• The portfolios are composed by ETF, which are a kind of funds simple, transparent and with low fees.
  • The products are massive portfolios. There is no personal portfolio, as traditional advisers make, but one for different risk profiles.

The list of players is long and the assets under management (AuM) are growing quickly: an AT Kearney report mentioned that AuM managed by roboadvisors would reach $2.2 trillion in 2020. Currently, the largest roboadvisors manage $3 billion. That´s why the biggest players in the financial branch, that initially rejected them, are developing or event buying roboadvisors: Schwab and Vanguard have developed its own solutions, BlackRock and Invesco bought roboadvisor companies.

In the case of T-Advisor, there is a mixture of self-directed tools for investors that prefer to manage their full investments on their own and a model portfolio module as the existing portfolios in the roboadvisors. And all for free.

The map is changing: investors look for more technological, autonomous and cheaper solutions for them. Roboadvisors were criticised, because customer wouldn´t have anybody on the other side of the phone in the case of a crisis. We are living currently hard times in the markets. Let’s see what the financial landscape brings just at the end of the year: more or less roboadvisors? More or less AuM managed by them? Positive or negative returns for the customers?

China: economy and finances are still very connected

The Chinese economy is living an unstable situation after decades of continuous strong growth, with some years over 10%. Suddenly, there was an earthquake in August. Since then, the Chinese economy slowed its momentum depending on the world. This time all moved at the Chinese speed. The unexpected decision of the People’s Bank of China of devaluating the yuan three times in August was a shock in the world markets, as in the developed ones as in the emerging ones.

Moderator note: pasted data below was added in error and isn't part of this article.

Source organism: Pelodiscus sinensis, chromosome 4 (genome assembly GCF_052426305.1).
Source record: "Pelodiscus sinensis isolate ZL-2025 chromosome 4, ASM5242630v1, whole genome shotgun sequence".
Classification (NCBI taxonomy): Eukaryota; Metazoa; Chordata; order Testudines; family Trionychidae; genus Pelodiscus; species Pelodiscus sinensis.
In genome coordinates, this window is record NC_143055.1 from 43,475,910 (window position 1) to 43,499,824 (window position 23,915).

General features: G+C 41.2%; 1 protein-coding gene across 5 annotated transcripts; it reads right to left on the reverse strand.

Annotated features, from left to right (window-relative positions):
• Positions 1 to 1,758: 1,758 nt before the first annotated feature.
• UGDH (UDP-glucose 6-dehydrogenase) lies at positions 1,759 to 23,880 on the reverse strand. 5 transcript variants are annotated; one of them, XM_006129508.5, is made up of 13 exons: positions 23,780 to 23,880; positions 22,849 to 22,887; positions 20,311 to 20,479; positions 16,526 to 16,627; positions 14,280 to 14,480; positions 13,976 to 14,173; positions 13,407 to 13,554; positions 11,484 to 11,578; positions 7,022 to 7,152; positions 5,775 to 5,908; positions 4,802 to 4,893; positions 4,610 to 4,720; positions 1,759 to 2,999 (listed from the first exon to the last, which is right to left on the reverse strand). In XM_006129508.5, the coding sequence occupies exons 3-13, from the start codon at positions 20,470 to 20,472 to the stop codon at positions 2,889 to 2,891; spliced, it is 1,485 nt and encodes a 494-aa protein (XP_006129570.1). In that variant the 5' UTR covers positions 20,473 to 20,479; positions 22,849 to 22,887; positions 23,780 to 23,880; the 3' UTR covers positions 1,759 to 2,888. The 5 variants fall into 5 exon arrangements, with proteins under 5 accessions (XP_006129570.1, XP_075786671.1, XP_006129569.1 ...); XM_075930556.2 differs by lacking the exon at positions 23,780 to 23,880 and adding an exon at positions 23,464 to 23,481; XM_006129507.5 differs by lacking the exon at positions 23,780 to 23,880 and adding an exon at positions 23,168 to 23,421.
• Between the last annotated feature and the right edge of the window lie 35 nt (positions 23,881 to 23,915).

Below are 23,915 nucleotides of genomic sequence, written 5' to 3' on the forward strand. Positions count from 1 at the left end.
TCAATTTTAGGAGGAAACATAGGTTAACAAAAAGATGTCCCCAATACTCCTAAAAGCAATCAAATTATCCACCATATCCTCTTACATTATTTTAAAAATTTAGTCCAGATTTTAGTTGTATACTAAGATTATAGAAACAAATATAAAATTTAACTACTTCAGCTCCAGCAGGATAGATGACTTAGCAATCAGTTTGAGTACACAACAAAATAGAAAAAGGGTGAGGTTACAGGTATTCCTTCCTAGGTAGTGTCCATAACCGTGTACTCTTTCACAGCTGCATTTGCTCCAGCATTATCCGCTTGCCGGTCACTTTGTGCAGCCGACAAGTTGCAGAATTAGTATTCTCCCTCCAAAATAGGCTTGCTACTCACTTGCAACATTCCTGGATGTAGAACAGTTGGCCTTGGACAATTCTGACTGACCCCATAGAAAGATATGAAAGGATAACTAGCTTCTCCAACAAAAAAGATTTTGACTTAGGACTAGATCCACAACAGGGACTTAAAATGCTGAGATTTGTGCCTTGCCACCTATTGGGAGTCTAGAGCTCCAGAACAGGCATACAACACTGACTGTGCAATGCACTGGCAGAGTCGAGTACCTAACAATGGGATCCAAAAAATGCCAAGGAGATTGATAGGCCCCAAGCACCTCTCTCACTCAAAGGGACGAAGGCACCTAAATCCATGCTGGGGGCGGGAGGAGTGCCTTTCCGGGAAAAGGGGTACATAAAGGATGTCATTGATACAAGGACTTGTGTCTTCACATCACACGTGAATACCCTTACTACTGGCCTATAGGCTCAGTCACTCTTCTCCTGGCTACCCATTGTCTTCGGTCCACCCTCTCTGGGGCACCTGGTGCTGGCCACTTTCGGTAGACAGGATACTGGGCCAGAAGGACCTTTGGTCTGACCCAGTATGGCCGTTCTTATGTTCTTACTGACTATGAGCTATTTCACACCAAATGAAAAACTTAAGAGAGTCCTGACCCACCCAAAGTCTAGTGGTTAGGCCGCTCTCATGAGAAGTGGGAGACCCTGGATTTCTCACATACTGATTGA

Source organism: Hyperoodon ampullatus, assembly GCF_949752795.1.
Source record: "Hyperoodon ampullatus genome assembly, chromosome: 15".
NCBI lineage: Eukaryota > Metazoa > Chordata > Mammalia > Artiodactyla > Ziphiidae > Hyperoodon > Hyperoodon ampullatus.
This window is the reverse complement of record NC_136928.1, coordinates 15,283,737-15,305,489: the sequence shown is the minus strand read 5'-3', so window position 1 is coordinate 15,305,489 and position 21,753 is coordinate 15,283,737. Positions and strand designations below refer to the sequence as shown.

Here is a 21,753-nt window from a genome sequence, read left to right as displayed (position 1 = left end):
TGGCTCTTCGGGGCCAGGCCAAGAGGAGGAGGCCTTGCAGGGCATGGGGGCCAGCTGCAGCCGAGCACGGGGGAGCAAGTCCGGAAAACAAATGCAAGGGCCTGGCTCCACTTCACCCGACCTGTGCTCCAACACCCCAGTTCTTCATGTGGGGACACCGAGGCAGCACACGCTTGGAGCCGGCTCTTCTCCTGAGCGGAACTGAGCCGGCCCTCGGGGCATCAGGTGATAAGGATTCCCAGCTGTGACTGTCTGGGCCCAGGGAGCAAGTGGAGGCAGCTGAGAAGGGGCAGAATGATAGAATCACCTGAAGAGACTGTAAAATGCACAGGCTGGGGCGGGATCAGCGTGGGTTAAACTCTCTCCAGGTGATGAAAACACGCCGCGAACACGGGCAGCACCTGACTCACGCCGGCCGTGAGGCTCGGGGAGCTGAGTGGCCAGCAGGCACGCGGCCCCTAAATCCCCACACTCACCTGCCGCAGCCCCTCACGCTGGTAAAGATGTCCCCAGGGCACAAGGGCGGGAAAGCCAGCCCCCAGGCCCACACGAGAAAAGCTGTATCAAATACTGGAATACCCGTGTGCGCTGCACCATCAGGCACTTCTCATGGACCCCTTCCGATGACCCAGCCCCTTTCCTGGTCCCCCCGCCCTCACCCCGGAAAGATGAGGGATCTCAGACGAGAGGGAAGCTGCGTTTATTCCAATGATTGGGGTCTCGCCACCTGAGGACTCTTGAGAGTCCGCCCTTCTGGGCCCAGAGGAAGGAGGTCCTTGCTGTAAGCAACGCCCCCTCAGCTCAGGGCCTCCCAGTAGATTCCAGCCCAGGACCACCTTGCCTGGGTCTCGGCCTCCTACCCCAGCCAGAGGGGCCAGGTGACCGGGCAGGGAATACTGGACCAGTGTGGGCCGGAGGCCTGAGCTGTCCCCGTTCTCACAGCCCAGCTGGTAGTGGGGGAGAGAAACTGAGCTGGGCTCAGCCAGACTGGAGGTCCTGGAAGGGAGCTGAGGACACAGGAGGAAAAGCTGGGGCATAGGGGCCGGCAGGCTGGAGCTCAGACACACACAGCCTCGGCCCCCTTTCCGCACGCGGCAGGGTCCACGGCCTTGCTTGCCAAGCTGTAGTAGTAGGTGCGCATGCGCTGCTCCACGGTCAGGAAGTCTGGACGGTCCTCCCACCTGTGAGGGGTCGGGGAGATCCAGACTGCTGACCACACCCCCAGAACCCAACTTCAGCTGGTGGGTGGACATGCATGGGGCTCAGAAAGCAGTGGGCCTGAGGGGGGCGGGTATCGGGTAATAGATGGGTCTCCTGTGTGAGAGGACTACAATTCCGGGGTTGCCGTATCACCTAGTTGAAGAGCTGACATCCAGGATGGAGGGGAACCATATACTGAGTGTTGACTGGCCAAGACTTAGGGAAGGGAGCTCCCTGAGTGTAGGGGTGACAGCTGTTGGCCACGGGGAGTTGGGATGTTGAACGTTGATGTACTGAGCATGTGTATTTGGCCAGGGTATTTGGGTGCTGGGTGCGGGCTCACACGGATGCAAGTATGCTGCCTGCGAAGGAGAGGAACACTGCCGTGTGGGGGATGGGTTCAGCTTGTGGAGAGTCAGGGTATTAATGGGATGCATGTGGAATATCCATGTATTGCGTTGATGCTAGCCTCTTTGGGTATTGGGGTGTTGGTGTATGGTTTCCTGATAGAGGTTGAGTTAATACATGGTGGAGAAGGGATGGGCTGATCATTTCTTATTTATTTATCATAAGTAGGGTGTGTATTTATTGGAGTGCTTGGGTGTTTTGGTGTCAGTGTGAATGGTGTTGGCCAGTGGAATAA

Evolution YTD of stock exchanges in China and others

The consequences were so strong, as we already explained in a former post, that the US Federal Reserve delayed its decision of hiking the interest rates due to the financial instability. What was at the beginning the end of the Chinese stock exchange bubble, it is now the start of a possible economic crisis: several figures are warning about the evolution of the second largest world economy. For instance, exports and imports go down, the inflation moderates and industrial prices slow down, the World Bank prospects for the next years speak about a deceleration (around 7% of GDP growth, when the figures were over 9%-10% in the last decade). As The Economist comments, China is a giant in trade and direct investment, but in finances and financial markets is still weak.  There is still a long pace till China will play a stronger role to substitute US as the first player. The immaturity of its financial markets is clearly showed in this chart:

Shanghai composite evolution in the last 5 years

This is the evolution of the Shanghai composite in the last 5 years. The evolution was weak between 2011 and 2013 linked to the global crisis, but suddenly a bubble was created this year and exploded violently. Chinese authorities reacted late and could not control the hard effects. The YTD gains around 40% till August are now around 1.8% (it was negative till the last week). The volatility is very high (38%) and trend is very bearish (-1.87%), as T-Advisor models show. However, investors who entered this market in October last year have registered 40% benefits.

What are the results of ETF linked to China? T-Advisor database show global negative results YTD, but most of them are improving its results in the last month:

Results of ETF in China

And the final question is: what will it happen in China? We have models, figures and charts, but no crystal ball, but we can say that it will depend on the evolution of the economy. It is still very linked to financial markets and the decisions of the government. In any case, let’s say welcome to China as very influential player in the world markets.

Stock exchanges: something is changing in the financial landscape